The election cycle never ends, the day after election day the next campaign begins.
The battle for the 2013 mayoralty is in full bloom. John Liu can use the Office of the Comptroller to rap the mayor’s knuckles from time to time. Public Advocate Bill Di Blasio is in full time campaign mode, slashing at the mayor’s ankles. Anthony Weiner is preoccupied with his Twitter account.
The only “player” in the budget battle is Chris Quinn, the Speaker of the City Council and ultimately the one person who will actually negotiate the budget with the mayor.
At the UFT Spring Conference Quinn was a surprise guest and strongly supported, but realistically, the goal of avoiding teacher layoffs.
On Wednesday, as Chancellor Dennis Walcott sat down to begin his testimony Quinn and budget chair Councilman Dominic Recchia listed $75 million in DoE budget cuts that would not impact schools – about 20% of the funds needed to avoid layoffs. The cuts chosen: communications office, superintendents, office of parent advocacy, all unpopular with the Council.
Over the next few weeks Quinn and Bloomberg will trade chips and attempt to craft a win-win option. How can a budget be molded that will allow Quinn and Bloomberg and Mulgrew to stand on the same stage, save face, and claim credit?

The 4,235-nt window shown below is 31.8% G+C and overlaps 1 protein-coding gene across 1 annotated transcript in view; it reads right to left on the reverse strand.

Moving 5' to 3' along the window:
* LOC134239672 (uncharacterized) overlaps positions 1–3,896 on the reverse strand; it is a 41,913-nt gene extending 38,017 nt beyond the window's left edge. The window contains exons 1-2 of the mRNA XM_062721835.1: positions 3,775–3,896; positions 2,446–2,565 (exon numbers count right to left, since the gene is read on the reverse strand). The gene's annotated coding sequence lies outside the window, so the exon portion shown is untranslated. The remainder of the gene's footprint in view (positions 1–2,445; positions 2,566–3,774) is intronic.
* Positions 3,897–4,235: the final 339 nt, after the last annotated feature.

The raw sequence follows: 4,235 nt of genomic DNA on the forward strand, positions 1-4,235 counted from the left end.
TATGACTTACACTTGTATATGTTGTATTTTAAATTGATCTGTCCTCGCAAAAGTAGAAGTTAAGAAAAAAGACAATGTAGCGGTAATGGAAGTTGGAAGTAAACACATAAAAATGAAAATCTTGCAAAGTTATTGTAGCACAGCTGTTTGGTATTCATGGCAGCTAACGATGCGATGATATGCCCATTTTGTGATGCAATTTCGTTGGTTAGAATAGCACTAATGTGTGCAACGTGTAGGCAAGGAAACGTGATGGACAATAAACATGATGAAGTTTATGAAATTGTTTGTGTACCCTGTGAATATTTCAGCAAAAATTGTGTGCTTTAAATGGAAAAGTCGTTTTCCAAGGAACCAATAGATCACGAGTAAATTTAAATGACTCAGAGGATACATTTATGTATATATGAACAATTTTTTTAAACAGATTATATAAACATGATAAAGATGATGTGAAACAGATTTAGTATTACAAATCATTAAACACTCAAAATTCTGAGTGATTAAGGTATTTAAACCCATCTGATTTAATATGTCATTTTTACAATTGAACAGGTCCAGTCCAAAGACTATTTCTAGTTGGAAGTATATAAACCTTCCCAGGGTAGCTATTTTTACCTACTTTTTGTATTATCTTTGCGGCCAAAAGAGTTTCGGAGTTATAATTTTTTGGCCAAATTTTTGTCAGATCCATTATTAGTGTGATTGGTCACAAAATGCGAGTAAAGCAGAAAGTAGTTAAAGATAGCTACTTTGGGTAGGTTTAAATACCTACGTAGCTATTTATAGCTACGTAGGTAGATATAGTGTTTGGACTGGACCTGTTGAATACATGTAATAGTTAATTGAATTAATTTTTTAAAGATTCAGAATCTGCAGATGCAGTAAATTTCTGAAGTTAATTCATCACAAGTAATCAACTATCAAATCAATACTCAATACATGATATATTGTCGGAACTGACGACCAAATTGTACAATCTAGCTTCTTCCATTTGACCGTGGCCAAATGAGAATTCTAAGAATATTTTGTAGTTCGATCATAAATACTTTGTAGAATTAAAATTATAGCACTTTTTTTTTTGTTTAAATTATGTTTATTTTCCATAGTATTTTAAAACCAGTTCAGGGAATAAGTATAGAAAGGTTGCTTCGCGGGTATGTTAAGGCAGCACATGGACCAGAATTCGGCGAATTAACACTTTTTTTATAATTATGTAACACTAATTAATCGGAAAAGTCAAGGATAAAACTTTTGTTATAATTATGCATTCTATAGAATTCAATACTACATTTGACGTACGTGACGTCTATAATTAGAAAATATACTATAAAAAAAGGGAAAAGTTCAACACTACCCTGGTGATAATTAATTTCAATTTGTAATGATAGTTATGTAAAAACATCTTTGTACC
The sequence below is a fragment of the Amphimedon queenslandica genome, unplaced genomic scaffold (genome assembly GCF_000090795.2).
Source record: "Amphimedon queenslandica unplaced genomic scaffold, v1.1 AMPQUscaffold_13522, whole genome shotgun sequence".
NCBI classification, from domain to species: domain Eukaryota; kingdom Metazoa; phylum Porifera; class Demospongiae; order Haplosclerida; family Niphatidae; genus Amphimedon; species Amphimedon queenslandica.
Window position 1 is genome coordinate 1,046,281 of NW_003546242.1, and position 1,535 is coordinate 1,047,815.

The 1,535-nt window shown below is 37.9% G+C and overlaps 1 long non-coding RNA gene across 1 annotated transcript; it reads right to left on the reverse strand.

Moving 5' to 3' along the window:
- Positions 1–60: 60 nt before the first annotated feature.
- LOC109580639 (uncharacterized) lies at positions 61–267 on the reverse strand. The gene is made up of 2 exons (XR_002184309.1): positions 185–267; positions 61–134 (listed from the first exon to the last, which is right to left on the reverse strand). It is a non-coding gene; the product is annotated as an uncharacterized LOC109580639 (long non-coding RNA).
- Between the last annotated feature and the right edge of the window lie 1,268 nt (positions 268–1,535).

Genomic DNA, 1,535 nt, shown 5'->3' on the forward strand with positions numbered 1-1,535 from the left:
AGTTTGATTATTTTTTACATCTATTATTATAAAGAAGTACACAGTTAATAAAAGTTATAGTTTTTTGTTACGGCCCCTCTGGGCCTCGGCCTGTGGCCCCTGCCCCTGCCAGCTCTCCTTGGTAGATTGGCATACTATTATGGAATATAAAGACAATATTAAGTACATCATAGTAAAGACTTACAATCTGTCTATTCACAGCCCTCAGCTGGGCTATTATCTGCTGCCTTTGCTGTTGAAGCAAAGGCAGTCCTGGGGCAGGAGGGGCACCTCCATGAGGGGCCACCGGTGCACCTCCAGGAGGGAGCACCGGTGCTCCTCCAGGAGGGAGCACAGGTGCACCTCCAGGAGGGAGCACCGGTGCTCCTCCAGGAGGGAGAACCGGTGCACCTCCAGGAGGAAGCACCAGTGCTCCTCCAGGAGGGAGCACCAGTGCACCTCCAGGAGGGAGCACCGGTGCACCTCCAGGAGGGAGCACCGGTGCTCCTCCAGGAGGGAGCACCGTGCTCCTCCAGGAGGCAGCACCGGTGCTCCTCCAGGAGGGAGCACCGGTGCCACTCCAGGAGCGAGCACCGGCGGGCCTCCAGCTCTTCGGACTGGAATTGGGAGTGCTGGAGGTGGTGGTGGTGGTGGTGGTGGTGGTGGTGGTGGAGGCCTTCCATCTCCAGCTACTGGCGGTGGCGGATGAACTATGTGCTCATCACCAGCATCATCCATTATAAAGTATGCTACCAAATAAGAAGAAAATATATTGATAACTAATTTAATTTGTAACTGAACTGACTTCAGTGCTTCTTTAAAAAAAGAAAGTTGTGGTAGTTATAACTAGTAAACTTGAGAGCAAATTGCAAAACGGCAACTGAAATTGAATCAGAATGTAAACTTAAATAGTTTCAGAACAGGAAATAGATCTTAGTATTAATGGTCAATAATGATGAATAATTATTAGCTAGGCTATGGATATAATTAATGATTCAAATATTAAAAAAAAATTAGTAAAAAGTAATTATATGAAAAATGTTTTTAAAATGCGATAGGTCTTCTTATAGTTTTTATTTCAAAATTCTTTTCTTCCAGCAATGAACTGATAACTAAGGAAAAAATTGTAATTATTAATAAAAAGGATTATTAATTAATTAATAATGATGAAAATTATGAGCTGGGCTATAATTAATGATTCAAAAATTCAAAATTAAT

If Quinn can pull it off, avoid layoffs, she would vault to the top of the mayoral candidate heap.
Quinn has spent the two and a half Bloomberg terms traversing a tightrope, satisfying a mayor and her fifty council members. Her “stick” is the millions of dollars (bout $150 million last year) in member items, distributed by each member of the council to community organizations in their district.
Quinn distributes the member item dollars as she sees fit, there is no formula. It is rare for council members to step over the line.
Budget are political documents.
The mayor chose to announce a reduction of 6,000 teachers that includes laying off 4100 teachers. He could have chosen firemen or police officers, or simply dip into reserves. He chose teachers in an attempt to create a crisis and use the crisis to change teacher layoff rules – the last layoffs in NYC occurred in 1976.
The union outmaneuvered the mayor and the layoff seniority rules look like they will remain in place.
Budgets are political documents.
More than the required 26 councilman currently do not support the mayor’s layoff budget, and, with a wink and a nod from Quinn, can prevent a budget from being passed.
It is more likely that Chris Quinn will become the architect of settlement which her members will, with a few exceptions, ratify.
However, the best laid plans ….
A stumble here and there could derail any plans.
Did they teach this when you were in school?